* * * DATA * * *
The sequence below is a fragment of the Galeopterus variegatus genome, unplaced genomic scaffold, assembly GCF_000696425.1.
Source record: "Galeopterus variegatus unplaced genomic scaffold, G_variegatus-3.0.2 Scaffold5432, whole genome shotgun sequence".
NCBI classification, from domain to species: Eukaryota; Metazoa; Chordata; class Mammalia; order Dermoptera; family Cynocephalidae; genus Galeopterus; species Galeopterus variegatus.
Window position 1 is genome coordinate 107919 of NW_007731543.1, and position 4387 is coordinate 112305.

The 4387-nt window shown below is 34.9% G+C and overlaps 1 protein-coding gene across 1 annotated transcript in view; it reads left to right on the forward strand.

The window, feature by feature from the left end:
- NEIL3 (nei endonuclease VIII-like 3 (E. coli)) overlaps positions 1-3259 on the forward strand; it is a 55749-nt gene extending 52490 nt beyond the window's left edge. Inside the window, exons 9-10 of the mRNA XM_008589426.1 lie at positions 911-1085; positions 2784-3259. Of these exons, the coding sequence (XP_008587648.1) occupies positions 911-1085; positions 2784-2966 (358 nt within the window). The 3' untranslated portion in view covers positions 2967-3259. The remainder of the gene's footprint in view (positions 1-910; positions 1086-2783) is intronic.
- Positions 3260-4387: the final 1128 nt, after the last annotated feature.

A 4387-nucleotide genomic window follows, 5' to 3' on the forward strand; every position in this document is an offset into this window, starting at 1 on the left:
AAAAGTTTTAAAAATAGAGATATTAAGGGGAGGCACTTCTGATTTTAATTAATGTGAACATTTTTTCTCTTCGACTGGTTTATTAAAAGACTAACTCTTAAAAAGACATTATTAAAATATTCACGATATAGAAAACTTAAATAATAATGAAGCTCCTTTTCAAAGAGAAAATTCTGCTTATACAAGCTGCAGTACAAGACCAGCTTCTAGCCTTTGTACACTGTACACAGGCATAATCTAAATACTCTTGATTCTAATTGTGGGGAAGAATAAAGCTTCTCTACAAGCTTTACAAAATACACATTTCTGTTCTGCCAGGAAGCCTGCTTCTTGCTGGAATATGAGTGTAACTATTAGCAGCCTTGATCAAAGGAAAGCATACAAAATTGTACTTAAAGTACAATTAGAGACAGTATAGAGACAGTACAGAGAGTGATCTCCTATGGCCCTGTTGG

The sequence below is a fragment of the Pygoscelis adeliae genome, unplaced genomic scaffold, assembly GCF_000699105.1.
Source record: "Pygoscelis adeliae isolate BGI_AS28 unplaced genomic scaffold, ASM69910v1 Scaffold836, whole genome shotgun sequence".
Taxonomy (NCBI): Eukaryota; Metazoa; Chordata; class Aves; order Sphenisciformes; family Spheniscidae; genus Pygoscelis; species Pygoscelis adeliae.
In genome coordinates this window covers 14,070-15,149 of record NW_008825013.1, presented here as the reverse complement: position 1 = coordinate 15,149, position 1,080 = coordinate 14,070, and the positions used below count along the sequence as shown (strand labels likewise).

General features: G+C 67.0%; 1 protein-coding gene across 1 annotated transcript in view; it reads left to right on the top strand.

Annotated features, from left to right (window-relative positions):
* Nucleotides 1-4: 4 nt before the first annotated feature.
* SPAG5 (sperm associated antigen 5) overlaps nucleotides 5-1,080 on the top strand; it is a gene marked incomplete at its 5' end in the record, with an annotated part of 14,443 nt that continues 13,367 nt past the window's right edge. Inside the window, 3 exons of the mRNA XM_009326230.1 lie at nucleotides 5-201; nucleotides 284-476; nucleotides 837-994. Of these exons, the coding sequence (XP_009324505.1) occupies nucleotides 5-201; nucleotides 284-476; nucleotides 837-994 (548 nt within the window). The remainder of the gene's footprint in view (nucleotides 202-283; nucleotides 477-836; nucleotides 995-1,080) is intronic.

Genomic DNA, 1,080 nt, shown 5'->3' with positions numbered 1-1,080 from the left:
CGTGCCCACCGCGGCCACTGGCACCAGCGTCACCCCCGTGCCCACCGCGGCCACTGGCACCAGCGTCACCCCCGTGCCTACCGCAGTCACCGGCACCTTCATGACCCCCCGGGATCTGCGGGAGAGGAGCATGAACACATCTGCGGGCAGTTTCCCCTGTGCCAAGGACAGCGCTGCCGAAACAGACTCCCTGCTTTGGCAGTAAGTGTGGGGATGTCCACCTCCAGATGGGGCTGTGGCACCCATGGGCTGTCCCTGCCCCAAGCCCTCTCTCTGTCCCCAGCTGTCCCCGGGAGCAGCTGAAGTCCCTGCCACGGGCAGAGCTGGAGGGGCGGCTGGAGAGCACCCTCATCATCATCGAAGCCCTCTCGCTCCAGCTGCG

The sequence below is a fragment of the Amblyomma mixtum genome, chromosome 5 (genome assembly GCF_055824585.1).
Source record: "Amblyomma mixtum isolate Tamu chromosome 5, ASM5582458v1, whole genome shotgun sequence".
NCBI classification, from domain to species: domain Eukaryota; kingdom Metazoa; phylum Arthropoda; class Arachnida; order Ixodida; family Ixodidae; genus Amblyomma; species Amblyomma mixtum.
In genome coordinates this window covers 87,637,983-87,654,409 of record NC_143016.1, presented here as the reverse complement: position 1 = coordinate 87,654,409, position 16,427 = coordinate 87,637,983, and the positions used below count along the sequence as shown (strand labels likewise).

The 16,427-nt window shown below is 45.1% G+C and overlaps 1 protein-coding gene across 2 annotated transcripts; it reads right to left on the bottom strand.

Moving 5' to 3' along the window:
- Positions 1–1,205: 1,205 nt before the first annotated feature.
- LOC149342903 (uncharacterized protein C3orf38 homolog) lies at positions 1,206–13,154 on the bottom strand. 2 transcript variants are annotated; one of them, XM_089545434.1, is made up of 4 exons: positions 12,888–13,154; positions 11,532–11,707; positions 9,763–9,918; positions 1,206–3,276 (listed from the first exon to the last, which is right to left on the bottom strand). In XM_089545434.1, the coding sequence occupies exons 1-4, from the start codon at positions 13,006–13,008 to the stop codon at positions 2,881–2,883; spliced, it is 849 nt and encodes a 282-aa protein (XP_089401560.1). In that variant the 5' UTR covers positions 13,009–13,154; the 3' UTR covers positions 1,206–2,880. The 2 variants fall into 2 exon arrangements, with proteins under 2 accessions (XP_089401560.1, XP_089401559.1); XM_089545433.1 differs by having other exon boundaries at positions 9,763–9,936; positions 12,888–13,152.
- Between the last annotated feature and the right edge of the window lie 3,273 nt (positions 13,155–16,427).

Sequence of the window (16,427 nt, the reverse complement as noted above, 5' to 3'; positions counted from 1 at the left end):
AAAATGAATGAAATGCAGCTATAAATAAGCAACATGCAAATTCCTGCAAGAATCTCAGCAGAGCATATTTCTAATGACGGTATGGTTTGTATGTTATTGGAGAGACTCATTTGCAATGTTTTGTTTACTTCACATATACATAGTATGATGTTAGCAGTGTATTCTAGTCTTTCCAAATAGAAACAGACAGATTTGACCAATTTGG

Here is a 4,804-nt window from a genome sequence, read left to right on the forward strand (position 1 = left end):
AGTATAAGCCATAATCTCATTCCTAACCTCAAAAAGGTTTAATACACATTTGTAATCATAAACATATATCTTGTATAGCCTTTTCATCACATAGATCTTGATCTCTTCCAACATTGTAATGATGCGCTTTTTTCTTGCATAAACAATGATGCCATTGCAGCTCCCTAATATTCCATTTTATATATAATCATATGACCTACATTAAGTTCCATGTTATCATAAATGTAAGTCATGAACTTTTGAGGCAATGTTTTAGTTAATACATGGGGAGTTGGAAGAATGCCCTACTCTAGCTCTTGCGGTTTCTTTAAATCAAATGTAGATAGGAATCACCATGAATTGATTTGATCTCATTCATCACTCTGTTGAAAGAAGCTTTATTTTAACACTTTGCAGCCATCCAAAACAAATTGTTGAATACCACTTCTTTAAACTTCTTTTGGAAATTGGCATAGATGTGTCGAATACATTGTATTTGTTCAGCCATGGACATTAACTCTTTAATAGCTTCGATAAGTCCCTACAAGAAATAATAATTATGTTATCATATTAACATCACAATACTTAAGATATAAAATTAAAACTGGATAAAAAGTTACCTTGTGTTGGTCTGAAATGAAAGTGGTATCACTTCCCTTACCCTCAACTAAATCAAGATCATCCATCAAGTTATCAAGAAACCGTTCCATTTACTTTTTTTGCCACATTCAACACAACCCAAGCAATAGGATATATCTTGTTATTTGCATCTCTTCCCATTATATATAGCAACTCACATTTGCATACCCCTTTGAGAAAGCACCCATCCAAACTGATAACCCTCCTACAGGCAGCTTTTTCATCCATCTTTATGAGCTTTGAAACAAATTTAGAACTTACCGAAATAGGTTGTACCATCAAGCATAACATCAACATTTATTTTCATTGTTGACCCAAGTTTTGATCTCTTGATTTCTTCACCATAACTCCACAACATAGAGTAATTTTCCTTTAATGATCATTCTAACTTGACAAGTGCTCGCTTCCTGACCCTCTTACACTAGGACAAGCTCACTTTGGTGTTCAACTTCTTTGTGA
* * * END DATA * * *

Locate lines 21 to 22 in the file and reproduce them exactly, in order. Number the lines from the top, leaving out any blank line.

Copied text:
The sequence below is a fragment of the Amblyomma mixtum genome, chromosome 5 (genome assembly GCF_055824585.1).
Source record: "Amblyomma mixtum isolate Tamu chromosome 5, ASM5582458v1, whole genome shotgun sequence".